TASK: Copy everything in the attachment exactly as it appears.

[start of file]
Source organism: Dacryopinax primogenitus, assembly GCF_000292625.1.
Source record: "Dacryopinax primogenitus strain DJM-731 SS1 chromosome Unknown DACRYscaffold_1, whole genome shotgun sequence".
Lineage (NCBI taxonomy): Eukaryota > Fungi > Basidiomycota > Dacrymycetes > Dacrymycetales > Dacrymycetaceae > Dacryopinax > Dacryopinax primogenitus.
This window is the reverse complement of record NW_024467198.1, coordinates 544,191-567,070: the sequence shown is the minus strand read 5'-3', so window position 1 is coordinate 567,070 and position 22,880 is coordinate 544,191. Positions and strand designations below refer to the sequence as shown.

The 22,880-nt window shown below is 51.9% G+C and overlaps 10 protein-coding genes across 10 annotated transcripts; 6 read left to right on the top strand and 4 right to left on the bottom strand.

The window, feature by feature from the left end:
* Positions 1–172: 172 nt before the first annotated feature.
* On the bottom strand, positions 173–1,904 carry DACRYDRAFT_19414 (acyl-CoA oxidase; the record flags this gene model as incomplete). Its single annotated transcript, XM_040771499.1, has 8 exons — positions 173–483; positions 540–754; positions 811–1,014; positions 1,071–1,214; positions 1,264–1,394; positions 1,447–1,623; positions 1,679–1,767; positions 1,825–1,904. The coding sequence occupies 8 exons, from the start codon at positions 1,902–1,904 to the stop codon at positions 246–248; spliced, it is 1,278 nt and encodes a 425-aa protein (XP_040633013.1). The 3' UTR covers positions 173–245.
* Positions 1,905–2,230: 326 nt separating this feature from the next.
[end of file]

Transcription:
Source organism: Dacryopinax primogenitus, assembly GCF_000292625.1.
Source record: "Dacryopinax primogenitus strain DJM-731 SS1 chromosome Unknown DACRYscaffold_1, whole genome shotgun sequence".
Lineage (NCBI taxonomy): Eukaryota > Fungi > Basidiomycota > Dacrymycetes > Dacrymycetales > Dacrymycetaceae > Dacryopinax > Dacryopinax primogenitus.
This window is the reverse complement of record NW_024467198.1, coordinates 544,191-567,070: the sequence shown is the minus strand read 5'-3', so window position 1 is coordinate 567,070 and position 22,880 is coordinate 544,191. Positions and strand designations below refer to the sequence as shown.

The 22,880-nt window shown below is 51.9% G+C and overlaps 10 protein-coding genes across 10 annotated transcripts; 6 read left to right on the top strand and 4 right to left on the bottom strand.

The window, feature by feature from the left end:
* Positions 1–172: 172 nt before the first annotated feature.
* On the bottom strand, positions 173–1,904 carry DACRYDRAFT_19414 (acyl-CoA oxidase; the record flags this gene model as incomplete). Its single annotated transcript, XM_040771499.1, has 8 exons — positions 173–483; positions 540–754; positions 811–1,014; positions 1,071–1,214; positions 1,264–1,394; positions 1,447–1,623; positions 1,679–1,767; positions 1,825–1,904. The coding sequence occupies 8 exons, from the start codon at positions 1,902–1,904 to the stop codon at positions 246–248; spliced, it is 1,278 nt and encodes a 425-aa protein (XP_040633013.1). The 3' UTR covers positions 173–245.
* Positions 1,905–2,230: 326 nt separating this feature from the next.